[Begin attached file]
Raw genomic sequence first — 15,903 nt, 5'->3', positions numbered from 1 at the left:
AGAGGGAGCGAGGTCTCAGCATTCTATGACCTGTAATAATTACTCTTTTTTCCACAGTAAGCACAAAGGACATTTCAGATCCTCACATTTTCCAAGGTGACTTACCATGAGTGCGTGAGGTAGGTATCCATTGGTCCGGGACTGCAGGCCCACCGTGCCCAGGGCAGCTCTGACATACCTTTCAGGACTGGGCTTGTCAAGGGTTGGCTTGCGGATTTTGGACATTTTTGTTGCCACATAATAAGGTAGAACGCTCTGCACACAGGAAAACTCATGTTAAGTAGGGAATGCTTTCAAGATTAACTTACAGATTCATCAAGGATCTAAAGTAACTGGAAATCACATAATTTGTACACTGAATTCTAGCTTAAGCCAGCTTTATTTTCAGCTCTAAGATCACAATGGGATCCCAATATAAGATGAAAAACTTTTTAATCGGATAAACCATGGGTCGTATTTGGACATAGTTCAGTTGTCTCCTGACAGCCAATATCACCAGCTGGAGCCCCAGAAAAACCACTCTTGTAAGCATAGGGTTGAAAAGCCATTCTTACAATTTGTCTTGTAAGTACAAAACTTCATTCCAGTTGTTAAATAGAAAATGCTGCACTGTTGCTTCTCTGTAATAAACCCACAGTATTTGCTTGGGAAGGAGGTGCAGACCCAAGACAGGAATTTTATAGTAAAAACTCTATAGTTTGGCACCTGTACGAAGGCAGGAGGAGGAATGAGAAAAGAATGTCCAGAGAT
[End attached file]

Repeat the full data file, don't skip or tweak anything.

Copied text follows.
Raw genomic sequence first — 15,903 nt, 5'->3', positions numbered from 1 at the left:
AGAGGGAGCGAGGTCTCAGCATTCTATGACCTGTAATAATTACTCTTTTTTCCACAGTAAGCACAAAGGACATTTCAGATCCTCACATTTTCCAAGGTGACTTACCATGAGTGCGTGAGGTAGGTATCCATTGGTCCGGGACTGCAGGCCCACCGTGCCCAGGGCAGCTCTGACATACCTTTCAGGACTGGGCTTGTCAAGGGTTGGCTTGCGGATTTTGGACATTTTTGTTGCCACATAATAAGGTAGAACGCTCTGCACACAGGAAAACTCATGTTAAGTAGGGAATGCTTTCAAGATTAACTTACAGATTCATCAAGGATCTAAAGTAACTGGAAATCACATAATTTGTACACTGAATTCTAGCTTAAGCCAGCTTTATTTTCAGCTCTAAGATCACAATGGGATCCCAATATAAGATGAAAAACTTTTTAATCGGATAAACCATGGGTCGTATTTGGACATAGTTCAGTTGTCTCCTGACAGCCAATATCACCAGCTGGAGCCCCAGAAAAACCACTCTTGTAAGCATAGGGTTGAAAAGCCATTCTTACAATTTGTCTTGTAAGTACAAAACTTCATTCCAGTTGTTAAATAGAAAATGCTGCACTGTTGCTTCTCTGTAATAAACCCACAGTATTTGCTTGGGAAGGAGGTGCAGACCCAAGACAGGAATTTTATAGTAAAAACTCTATAGTTTGGCACCTGTACGAAGGCAGGAGGAGGAATGAGAAAAGAATGTCCAGAGAT